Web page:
In Numbers 22-24, there’s whole other storyline that takes place where the King of Moab is intimidated by the Israelites and decides the best way to fight back is to hire Balaam to curse his enemies (which is totally true of human nature. If people think they can’t win against you, they will tear down your reputation with gossip and slander. You don’t need a prophet to do damage like that. We’re all capable of it). The Israelites and Moses don’t have a talking part. It’s sort of like another version of events but from the enemies point of view. Which is so unique and bizarre. Why have the enemies version of events in a story about God and His people? I’m still trying to figure out how Balaam, a prophet, got involved with the enemies in the first place. I don’t think he’s an Israelite but maybe he belongs to one of the 12 tribes… I don’t know. Probably over thinking it but the story is so different and out of the blue! Anyway, throughout the story, you see God working behind the scenes in the narrative of the Israelites’ enemies. How He protects them and positions the right people at the right time to bless His people rather than curse. Balaam describes God as this wild ox fighting for His people. It’s one of my favourite descriptions of God. Wild. Territorial. Bad-ass. It’s hard to imagine He’s these things when you’re in the heat of a difficult situation but reading a story like this helps me walk by faith and not by sight.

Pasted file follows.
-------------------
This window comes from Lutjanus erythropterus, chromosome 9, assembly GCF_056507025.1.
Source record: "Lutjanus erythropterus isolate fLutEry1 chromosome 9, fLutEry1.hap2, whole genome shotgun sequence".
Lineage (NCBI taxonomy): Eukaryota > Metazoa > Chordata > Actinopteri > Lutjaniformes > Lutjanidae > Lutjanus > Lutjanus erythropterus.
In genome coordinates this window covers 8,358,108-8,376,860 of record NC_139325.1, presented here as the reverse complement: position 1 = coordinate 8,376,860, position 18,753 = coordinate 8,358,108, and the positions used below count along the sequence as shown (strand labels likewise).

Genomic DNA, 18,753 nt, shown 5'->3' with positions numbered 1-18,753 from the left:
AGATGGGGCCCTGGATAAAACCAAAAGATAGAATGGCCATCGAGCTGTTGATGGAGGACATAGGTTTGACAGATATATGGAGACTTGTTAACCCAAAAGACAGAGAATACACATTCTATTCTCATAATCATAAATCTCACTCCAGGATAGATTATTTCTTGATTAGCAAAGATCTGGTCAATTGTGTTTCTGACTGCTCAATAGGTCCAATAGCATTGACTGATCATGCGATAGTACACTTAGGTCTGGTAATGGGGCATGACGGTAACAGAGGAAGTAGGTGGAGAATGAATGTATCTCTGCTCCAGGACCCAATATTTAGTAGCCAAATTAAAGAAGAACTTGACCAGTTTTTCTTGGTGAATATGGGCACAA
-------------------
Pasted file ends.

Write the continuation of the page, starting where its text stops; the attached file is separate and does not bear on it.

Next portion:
When the Israelites finally get to the Promised Land, God establishes a couple places called Cities of Refuge. It’s mostly for refugees or foreigners who are living in the Promised Land permanently or temporarily. In addition to this, it’s also a place where people who accidentally kill someone can go if they need to get away from the relative who wants revenge for the death of their family member. You can stay there till the High Priest dies and then you can go back to your home city. Which is kind of weird. Wouldn’t you want to wait till the person who wants revenge dies? That seems more logical. I’ll have to research that and figure out why. Anyway, I love this passage about God’s law because even in situations where errors are made, God commands that the public rule in favour of the person who made the mistake. Not the one who wants revenge. I was so encouraged by that because I make mistakes all the time. God is still merciful and protects people who make mistakes.

I’m so grateful for what I have right now. To have food in my belly. To have an apartment. To have running water. To have electricity and heat. To have a family. To have technology. To have books. To have windows where the sun can come in. To have clean drinking water… There’s so much to be thankful for. At any point, I could lose it. Satan could throw me back into poverty and God, in spite of all His powerfulness, could let it happen. If that day comes sooner rather than later, I’d like to be able to say that I didn’t take all that I have now for granted. My earnest prayer is that I’ll be able to say that Jesus is enough for me and I trust Him even through this. I don’t know how I’ll be able to say it yet truthfully yet but will continue to pray for that kind of courage and faith.

A friend suggested (without realizing it) a new name for my blog. I need to think about it but like the possibilities. More on that later 😉

Leave a Reply

Fill in your details below or click an icon to log in:

WordPress.com Logo

You are commenting using your WordPress.com account. Log Out /  Change )

Google photo

You are commenting using your Google account. Log Out /  Change )

Twitter picture

You are commenting using your Twitter account. Log Out /  Change )

Facebook photo

You are commenting using your Facebook account. Log Out /  Change )

Connecting to %s